Emotional Intelligence was first identified and discussed in a scientific paper that can be traced to the work of Charles Darwin regarding the importance of emotional expression for the survival and adaptation throughout the history of almost all living things. Although the concepts behind IQ came earlier, involving cognitive developments such as memory and problem solving, scientists as early as the 1920s were using the term "social intelligence" to describe the ability to understand the motivations of others, and to use that to a person's own advantage. Later research began to specifically question whether it would be possible to appropriately evaluate a person's intelligence without adequately identifying their ability (or lack thereof) to interact in a positive and meaningful way with others.
At this time, there are five main models of Emotional Intelligence: the Ability Model, Mixed Model, Trait Model, Bar-On Model, and the Genos Model. Each of these models require their own style of testing in order to determine your EQ according to the standards of that model. Likewise, each model has some differences as to how you can improve your EQ as determined by what they feel is relevant to measuring EQ.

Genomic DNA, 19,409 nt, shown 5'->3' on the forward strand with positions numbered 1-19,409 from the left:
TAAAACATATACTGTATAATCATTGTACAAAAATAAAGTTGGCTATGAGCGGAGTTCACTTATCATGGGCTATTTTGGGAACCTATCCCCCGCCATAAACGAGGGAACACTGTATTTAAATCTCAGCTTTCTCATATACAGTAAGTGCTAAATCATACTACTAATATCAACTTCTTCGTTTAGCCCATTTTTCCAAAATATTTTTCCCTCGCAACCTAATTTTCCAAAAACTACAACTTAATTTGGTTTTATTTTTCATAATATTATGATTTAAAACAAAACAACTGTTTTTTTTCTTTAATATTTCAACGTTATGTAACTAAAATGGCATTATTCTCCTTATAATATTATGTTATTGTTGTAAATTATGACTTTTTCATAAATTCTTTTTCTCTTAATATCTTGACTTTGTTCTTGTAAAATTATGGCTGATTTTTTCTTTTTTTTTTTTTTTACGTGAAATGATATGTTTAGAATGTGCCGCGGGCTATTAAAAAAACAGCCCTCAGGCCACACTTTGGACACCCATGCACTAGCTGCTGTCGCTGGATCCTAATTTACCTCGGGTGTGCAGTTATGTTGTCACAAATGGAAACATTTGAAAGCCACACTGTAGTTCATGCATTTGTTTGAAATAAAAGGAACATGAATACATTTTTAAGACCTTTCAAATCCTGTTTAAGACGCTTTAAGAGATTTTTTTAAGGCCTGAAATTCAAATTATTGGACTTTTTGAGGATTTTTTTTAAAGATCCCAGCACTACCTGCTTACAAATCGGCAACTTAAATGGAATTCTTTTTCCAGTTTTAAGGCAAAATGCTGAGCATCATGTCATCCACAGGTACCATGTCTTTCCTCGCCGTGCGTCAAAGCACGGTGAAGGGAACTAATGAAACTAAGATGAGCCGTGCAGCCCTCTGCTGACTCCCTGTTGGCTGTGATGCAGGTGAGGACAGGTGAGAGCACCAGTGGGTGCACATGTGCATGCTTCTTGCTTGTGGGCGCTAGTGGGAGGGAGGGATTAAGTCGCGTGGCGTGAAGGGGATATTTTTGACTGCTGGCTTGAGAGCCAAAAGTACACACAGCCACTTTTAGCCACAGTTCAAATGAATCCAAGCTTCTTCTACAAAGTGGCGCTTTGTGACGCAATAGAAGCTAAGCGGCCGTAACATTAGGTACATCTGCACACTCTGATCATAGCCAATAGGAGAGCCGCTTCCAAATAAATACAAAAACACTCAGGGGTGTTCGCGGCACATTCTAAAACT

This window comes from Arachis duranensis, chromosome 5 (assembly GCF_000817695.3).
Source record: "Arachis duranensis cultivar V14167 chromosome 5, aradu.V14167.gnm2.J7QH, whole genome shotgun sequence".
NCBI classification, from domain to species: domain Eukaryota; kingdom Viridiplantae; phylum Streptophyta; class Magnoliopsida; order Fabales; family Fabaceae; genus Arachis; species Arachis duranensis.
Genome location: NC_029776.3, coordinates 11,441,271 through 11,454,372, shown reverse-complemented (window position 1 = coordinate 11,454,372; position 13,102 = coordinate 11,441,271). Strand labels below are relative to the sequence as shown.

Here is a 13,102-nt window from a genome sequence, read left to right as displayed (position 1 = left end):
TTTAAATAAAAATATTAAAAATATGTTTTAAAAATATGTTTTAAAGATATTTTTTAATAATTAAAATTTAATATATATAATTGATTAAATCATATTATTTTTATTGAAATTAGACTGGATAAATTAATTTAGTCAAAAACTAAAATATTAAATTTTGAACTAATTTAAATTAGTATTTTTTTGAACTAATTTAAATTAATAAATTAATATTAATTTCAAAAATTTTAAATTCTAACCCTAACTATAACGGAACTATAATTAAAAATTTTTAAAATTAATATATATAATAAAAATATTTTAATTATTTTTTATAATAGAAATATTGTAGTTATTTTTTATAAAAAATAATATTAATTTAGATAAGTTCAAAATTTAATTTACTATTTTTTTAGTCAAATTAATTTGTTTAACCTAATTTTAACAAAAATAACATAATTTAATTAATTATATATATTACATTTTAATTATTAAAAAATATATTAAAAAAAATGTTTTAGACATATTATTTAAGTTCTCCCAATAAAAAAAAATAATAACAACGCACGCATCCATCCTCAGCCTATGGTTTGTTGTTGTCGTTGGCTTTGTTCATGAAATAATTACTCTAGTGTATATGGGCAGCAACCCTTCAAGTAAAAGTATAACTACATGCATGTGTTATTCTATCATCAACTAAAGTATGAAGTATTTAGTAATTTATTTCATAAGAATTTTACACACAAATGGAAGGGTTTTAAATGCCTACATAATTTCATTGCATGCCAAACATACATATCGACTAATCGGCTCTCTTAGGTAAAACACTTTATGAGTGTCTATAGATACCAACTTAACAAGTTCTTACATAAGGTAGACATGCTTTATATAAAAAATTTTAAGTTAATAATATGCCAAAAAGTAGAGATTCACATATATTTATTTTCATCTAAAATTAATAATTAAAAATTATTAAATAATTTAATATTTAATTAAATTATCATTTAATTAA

Much of this concept is subjective and even scientists and researchers disagree about the methods of assessing EQ and the value (if any) that a high EQ may offer. Many people who score poorly when it comes to Emotional Intelligence are still tremendously successful both personally and professionally.